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01 April 2020 by Sophie Lutter

COVID19 update

A focus on flexibility: our secret weapon against Covid-19

Over the next few weeks, we’ll all be coming to terms with ‘the new normal’ in the face of an unprecedented global response to the Covid-19 pandemic. As individuals, families, colleagues and businesses, we’re also having to adjust to the realisation that all the plans, forecasts and strategies in the world can’t save us from uncertainty. Instead, we’re drawing on those other essential human survival skills: flexibility and adaptability.

For our scientists, this means a big change to work patterns. Shift work in the labs is minimising contact while ensuring that business critical projects keep running. For our business development team, it means no more travelling for face to face meetings or conferences. Instead, video calls and emails are the order of the day. And for all of us, it means a far greater insight into our colleagues’ home lives, as we navigate the challenges of working from home while contending with housemates, partners, children, dogs, renovation projects, too much of our own company, and/or a serious case of cabin fever.

However, the flipside for a business like OXGENE is the real privilege of being able to adapt our business plan to actively support and progress global efforts against Covid-19.

We’re doing this in several ways (some of which we can’t yet talk about). But some of the things we can mention are below.

First up, we’re capitalising on the flexibility of one of our technology platforms to take a novel approach towards developing our own vaccine against SARS-CoV-2 proteins, in case other vaccine strategies prove unsuccessful.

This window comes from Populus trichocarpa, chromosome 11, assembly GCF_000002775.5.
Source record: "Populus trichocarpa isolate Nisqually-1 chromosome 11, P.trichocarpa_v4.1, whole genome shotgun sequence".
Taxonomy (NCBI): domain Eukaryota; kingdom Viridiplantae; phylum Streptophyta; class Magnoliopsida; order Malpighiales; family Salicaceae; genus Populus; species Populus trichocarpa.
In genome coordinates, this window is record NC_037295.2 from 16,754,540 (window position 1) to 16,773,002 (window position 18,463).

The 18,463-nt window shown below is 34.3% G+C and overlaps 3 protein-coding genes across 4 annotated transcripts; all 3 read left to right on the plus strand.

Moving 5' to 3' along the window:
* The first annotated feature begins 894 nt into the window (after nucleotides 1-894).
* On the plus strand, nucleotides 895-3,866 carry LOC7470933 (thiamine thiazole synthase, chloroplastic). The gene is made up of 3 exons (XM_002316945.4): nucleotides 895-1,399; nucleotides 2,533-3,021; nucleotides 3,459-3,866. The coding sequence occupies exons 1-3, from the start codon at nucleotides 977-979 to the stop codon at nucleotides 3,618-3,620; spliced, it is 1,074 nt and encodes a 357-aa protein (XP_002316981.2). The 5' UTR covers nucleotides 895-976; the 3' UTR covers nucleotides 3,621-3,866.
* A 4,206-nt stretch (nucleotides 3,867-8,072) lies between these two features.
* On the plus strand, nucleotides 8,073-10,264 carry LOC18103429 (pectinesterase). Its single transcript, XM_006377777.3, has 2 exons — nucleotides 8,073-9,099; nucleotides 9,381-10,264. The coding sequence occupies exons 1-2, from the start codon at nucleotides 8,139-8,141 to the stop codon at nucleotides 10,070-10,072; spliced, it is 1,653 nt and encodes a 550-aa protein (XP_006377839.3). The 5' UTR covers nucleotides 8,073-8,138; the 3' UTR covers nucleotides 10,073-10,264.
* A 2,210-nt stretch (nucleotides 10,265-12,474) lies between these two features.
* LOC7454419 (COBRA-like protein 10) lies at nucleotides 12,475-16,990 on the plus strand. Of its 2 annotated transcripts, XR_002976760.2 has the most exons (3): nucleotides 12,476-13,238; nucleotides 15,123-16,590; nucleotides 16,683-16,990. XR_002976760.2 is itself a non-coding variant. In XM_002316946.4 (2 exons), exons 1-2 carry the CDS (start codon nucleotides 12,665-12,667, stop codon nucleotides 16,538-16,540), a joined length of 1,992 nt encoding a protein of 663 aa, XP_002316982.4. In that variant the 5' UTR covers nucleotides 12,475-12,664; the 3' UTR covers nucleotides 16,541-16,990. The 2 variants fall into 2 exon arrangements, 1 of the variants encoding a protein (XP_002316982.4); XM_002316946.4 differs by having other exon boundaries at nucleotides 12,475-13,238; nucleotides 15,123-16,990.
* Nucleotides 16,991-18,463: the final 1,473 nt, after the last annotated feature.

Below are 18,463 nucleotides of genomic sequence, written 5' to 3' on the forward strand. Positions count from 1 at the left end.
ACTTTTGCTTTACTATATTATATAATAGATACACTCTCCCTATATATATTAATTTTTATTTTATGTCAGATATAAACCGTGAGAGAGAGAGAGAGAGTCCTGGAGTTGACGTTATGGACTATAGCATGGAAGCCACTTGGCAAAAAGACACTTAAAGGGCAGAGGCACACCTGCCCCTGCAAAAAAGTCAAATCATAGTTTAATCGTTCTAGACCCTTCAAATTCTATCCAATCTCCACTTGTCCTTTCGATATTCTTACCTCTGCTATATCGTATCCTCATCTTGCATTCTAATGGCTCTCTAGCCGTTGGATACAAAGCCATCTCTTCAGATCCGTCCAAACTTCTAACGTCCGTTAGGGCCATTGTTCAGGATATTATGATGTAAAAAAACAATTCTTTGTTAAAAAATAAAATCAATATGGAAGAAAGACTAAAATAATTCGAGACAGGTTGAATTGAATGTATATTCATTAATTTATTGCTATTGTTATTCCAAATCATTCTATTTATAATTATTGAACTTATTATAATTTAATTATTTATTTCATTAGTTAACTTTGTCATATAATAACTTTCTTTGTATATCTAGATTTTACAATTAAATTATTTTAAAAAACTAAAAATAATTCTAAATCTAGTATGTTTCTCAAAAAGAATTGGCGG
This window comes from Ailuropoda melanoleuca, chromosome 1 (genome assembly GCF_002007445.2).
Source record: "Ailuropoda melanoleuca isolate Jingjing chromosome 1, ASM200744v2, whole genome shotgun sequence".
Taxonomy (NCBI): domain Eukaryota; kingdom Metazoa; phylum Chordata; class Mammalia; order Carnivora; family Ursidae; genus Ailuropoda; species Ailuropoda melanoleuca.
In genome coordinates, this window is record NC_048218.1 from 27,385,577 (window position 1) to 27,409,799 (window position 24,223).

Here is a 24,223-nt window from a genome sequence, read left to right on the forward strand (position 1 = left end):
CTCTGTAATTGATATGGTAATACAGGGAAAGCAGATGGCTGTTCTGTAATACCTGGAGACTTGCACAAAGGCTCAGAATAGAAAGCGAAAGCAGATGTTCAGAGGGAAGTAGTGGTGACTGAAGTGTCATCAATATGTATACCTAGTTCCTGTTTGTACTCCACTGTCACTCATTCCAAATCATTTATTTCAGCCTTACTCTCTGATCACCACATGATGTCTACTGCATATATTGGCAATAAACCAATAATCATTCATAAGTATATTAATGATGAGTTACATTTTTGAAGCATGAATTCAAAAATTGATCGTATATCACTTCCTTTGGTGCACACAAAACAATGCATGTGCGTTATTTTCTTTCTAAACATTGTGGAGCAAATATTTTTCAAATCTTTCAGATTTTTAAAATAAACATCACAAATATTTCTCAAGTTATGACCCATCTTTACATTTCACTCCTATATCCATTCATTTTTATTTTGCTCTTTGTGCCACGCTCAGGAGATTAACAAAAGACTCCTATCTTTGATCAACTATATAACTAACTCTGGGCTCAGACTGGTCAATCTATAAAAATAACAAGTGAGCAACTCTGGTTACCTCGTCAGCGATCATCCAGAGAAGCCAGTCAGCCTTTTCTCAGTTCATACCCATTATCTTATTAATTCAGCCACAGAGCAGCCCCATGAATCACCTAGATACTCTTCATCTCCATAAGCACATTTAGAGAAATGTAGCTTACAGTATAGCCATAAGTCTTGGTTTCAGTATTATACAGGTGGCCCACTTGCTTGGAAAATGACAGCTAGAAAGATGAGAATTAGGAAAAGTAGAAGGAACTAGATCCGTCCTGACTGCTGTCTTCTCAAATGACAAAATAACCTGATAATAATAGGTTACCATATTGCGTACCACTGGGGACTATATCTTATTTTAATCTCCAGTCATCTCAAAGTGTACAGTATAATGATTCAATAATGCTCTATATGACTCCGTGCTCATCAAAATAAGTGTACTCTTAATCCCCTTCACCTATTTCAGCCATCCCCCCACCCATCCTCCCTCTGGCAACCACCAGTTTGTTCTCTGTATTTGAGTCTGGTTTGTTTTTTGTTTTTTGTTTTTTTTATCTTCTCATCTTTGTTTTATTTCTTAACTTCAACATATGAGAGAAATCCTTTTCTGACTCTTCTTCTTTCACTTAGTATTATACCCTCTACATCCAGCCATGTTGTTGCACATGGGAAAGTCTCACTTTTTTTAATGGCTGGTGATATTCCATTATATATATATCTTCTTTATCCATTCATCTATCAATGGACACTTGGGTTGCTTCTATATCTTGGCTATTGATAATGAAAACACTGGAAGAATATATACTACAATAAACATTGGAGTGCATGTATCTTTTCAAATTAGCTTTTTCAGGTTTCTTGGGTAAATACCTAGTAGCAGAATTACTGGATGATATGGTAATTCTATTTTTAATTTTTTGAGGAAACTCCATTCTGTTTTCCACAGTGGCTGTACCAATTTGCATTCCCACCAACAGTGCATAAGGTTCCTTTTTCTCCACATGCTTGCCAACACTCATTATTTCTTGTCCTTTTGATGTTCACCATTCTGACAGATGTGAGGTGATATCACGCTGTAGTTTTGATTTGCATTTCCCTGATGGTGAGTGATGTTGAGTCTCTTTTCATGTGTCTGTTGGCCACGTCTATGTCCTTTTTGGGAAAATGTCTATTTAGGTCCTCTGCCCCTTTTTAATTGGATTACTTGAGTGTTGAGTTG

Next, our antibody discovery team are using our novel mammalian display system to discover neutralising antibodies against the SARS-CoV-2 spike protein; the part of the virus that binds to the membrane of the host cells they’re about to infect. Neutralising antibodies inhibit viral function and stop it having any biological effect. In this case, neutralising antibodies against the SARS-CoV-2 spike protein would stop the virus infecting the host cell and causing disease (Covid-19). Neutralising antibodies therefore have huge therapeutic and preventative potential.

We're planning other ways to support the NHS and the global research community to fight SARS-CoV-2 too, so keep an eye on our news feed over the next weeks and months for updates.

There’s no doubt that the next few weeks will be clouded by uncertainty, but we’re proud of the flexibility and resilience all our staff have shown in the face of highly unusual and difficult circumstances, and we’re proud to be part of an industry that’s banding together to accelerate progress against Covid-19.